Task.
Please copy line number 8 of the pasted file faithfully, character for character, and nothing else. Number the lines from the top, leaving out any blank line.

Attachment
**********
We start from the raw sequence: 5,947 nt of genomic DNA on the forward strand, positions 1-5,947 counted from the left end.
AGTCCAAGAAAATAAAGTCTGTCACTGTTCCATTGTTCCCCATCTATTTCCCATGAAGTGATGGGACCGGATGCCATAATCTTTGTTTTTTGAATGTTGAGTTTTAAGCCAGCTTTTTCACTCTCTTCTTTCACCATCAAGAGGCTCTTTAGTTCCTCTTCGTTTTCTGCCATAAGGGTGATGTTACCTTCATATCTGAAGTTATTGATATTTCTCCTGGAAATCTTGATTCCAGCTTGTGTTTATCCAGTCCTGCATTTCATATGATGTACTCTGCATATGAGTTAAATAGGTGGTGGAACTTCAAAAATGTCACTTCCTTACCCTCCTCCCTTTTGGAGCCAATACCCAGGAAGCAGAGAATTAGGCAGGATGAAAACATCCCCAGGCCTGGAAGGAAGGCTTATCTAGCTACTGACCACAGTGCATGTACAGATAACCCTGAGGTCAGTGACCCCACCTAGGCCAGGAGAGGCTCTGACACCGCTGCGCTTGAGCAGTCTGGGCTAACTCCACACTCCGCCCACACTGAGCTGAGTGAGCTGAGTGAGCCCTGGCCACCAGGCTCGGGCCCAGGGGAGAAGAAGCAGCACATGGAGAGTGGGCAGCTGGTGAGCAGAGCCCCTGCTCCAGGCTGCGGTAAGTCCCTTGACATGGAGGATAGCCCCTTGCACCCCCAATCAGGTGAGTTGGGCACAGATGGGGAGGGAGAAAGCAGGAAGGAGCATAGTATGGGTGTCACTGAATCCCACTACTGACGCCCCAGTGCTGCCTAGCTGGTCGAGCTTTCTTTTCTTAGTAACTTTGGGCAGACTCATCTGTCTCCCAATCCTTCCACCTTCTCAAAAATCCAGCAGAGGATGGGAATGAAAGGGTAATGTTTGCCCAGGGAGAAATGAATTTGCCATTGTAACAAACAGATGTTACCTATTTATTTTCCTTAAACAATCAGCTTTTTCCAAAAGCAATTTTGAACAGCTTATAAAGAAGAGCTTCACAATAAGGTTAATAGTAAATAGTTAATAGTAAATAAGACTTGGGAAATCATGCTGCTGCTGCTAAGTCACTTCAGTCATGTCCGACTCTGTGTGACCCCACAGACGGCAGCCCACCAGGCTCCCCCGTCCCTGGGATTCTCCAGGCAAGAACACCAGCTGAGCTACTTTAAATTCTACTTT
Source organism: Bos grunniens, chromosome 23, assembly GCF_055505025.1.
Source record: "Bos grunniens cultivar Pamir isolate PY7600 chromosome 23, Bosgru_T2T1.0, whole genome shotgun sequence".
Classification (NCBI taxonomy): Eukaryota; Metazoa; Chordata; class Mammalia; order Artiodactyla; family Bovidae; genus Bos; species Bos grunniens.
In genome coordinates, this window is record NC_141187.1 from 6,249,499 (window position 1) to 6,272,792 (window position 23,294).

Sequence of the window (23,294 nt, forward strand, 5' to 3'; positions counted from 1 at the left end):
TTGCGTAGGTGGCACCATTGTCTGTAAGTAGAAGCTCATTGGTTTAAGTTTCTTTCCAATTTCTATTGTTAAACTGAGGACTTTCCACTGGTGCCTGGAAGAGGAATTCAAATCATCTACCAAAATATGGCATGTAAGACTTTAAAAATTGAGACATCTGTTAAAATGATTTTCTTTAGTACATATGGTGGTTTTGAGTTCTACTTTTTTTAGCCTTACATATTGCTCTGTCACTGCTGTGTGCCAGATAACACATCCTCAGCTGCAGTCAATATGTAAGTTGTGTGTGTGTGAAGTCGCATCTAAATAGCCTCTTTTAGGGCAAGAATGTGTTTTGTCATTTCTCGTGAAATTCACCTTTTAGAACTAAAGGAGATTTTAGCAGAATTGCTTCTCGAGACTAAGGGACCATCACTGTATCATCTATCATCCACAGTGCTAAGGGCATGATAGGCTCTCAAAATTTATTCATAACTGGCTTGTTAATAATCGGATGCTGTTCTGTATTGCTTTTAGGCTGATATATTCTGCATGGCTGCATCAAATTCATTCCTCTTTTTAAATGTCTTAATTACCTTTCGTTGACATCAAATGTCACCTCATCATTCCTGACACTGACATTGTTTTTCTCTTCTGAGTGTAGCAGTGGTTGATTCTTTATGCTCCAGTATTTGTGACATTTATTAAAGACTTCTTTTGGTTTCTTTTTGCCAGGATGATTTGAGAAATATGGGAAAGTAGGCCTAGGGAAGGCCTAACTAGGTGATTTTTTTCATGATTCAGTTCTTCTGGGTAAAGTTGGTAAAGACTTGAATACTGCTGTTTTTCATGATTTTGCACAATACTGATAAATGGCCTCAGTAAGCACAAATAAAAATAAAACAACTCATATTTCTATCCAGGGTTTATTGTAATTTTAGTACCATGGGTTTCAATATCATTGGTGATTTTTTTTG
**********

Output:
TTGCGTAGGTGGCACCATTGTCTGTAAGTAGAAGCTCATTGGTTTAAGTTTCTTTCCAATTTCTATTGTTAAACTGAGGACTTTCCACTGGTGCCTGGAAGAGGAATTCAAATCATCTACCAAAATATGGCATGTAAGACTTTAAAAATTGAGACATCTGTTAAAATGATTTTCTTTAGTACATATGGTGGTTTTGAGTTCTACTTTTTTTAGCCTTACATATTGCTCTGTCACTGCTGTGTGCCAGATAACACATCCTCAGCTGCAGTCAATATGTAAGTTGTGTGTGTGTGAAGTCGCATCTAAATAGCCTCTTTTAGGGCAAGAATGTGTTTTGTCATTTCTCGTGAAATTCACCTTTTAGAACTAAAGGAGATTTTAGCAGAATTGCTTCTCGAGACTAAGGGACCATCACTGTATCATCTATCATCCACAGTGCTAAGGGCATGATAGGCTCTCAAAATTTATTCATAACTGGCTTGTTAATAATCGGATGCTGTTCTGTATTGCTTTTAGGCTGATATATTCTGCATGGCTGCATCAAATTCATTCCTCTTTTTAAATGTCTTAATTACCTTTCGTTGACATCAAATGTCACCTCATCATTCCTGACACTGACATTGTTTTTCTCTTCTGAGTGTAGCAGTGGTTGATTCTTTATGCTCCAGTATTTGTGACATTTATTAAAGACTTCTTTTGGTTTCTTTTTGCCAGGATGATTTGAGAAATATGGGAAAGTAGGCCTAGGGAAGGCCTAACTAGGTGATTTTTTTCATGATTCAGTTCTTCTGGGTAAAGTTGGTAAAGACTTGAATACTGCTGTTTTTCATGATTTTGCACAATACTGATAAATGGCCTCAGTAAGCACAAATAAAAATAAAACAACTCATATTTCTATCCAGGGTTTATTGTAATTTTAGTACCATGGGTTTCAATATCATTGGTGATTTTTTTTG